[Top][All Lists]

[Date Prev][Date Next][Thread Prev][Thread Next][Date Index][Thread Index]


From: Greg A. Woods
Date: Mon, 18 Jun 2001 14:45:24 -0400 (EDT)

[ On Monday, June 18, 2001 at 10:26:43 (-0400), Noel L Yap wrote: ]
> Greg's comments generally fall under the "That's by design" category but it's
> not obvious that that design is good.
> IMHO, it is not.  Directories are as first class a file system element as 
> files
> are.  I've been working lately with a SCM tool that versions directories and
> I've found that it makes life much easier (at least with regards to renames 
> and
> branching) .  It's true that I could possibly go back to using something 
> without
> this capability, but I would much prefer if it were there.

This kind argument is rather like the one some authors use when
comparing the writing skills of people who use pen and paper vs. those
writers who use a word processor.

Obviously if you've got the ability to rename files willy-nilly then
you're bound to eventually make use of it.  Is this a good thing?  I've
never thought so.  Just like a writer with an ink pen and paper I like
to plan my naming and layouts beforehand so that I don't have to rename
anything half-way through.  (Same goes for choosing internal naming
conventions for variables, functions, macros, etc., etc., etc.)

Obviously the ability to rename things in any ad hoc fashion is very
powerful.  I do often globally rename a variable or function (even if
it's the same name used privately in many similar namespaces).  One can
think of this as a poor-man's equivalent to what object-oriented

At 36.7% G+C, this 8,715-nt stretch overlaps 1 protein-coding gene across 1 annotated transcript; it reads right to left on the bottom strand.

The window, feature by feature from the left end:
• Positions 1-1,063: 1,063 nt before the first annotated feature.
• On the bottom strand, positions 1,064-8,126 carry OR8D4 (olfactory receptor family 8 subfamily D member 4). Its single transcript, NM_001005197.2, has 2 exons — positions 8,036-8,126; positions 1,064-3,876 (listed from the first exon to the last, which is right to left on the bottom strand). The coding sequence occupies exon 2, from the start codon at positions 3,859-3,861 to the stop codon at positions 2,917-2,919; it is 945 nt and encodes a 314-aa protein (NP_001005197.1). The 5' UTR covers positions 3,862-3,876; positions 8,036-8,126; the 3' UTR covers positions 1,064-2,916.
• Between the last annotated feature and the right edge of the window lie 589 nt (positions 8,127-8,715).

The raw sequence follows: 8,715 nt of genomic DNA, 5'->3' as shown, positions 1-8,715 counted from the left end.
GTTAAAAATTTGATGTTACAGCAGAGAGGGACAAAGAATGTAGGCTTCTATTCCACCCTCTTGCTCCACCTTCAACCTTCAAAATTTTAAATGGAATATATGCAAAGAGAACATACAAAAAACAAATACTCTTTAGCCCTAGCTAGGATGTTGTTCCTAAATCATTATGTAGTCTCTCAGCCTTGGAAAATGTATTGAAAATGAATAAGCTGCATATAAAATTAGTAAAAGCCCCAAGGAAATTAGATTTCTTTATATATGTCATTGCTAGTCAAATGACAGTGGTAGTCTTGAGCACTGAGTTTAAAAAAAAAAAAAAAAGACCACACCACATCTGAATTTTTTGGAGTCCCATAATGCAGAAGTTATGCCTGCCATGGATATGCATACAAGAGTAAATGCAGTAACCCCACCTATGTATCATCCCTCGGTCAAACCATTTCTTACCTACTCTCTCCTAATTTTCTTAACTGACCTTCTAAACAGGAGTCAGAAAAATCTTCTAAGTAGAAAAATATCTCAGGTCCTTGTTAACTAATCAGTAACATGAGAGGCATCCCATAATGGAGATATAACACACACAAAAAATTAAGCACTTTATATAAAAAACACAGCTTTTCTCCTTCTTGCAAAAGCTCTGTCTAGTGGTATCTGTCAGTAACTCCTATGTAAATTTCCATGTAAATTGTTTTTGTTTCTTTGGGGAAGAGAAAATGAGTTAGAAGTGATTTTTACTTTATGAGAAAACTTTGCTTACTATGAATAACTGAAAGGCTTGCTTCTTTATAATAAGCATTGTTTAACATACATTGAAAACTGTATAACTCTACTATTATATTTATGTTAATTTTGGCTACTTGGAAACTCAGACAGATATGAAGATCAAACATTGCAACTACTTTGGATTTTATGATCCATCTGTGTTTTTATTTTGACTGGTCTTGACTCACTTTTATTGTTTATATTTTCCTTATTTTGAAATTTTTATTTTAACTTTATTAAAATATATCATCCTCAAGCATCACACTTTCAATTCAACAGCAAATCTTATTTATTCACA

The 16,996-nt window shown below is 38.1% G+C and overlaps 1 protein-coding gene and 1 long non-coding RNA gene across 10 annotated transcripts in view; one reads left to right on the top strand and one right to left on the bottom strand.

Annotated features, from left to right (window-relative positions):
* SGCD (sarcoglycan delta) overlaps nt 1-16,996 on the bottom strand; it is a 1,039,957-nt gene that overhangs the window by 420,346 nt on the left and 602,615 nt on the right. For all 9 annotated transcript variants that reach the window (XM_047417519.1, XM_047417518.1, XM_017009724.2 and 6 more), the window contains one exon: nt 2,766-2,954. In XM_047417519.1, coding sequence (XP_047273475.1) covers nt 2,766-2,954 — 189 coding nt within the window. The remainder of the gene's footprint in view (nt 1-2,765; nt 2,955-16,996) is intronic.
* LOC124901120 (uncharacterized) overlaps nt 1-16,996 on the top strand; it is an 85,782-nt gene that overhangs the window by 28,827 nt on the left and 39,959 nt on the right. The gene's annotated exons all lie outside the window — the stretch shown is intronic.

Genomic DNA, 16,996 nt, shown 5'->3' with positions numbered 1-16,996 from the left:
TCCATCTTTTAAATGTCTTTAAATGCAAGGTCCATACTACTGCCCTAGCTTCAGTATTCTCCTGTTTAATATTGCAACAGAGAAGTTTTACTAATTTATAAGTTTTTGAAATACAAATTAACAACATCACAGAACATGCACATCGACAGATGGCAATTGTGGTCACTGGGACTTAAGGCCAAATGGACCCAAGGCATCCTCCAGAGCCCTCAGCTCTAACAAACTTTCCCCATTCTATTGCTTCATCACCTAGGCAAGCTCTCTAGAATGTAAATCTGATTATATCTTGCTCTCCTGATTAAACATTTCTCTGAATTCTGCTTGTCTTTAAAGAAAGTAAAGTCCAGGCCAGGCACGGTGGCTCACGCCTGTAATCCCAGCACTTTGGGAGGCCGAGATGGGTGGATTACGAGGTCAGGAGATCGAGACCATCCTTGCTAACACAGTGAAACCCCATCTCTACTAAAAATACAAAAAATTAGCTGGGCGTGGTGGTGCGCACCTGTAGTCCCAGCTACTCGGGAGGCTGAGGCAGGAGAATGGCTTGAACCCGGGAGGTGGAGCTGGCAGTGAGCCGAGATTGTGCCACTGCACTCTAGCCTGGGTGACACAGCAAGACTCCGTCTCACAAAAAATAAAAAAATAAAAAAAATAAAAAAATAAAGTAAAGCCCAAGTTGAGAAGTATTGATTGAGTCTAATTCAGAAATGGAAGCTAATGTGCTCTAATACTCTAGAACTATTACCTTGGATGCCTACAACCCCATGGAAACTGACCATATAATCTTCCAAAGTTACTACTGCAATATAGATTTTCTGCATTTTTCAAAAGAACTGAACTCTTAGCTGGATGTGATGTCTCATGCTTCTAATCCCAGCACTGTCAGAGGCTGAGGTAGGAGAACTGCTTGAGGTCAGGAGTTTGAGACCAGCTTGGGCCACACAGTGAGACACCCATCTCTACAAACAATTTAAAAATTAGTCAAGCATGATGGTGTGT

programmers call "refactoring".  In the OO world refactoring browsers
are all the rage because they allow a developer to combine and split
class definitions without doing a lot of extra typing and manually
keeping track of the state of things during the process.

However I always think very very hard about WHEN I do any kind of
renaming.  There are very obvious good and very obvious bad times to do
such renaming in a software development project.  Much of the timing
depends on what impact it will have on the version control system.  Even
when you can rename things with ease (eg. global search & replace on a
function name), it's not always a good idea to do so.  You have to
understand your current position in the process before you make such
"high-impact" changes.

So in many senses the use of pen-and-paper is a tool in and of itself to
help you write better.  CVS forces users to think long and hard about
their reasons for renaming/moving files, and to very carefully plan the
timing of any renames/moves (or at least it will once they've been
burned once by it!  ;-).

If you want to use a word-processor because you don't want to do your
thinking ahead of time then that's your perogative.  :-)

(Note that there has been a lot of much more positive discussion in this
forum in the past about how to plan large-scale renames so that the
limitations of CVS don't get in your way.  Perhaps some of that advice
should someday find its way into the manual too.)

                                                        Greg A. Woods

+1 416 218-0098      VE3TCP      <address@hidden>     <address@hidden>
Planix, Inc. <address@hidden>;   Secrets of the Weird <address@hidden>

reply via email to

[Prev in Thread] Current Thread [Next in Thread]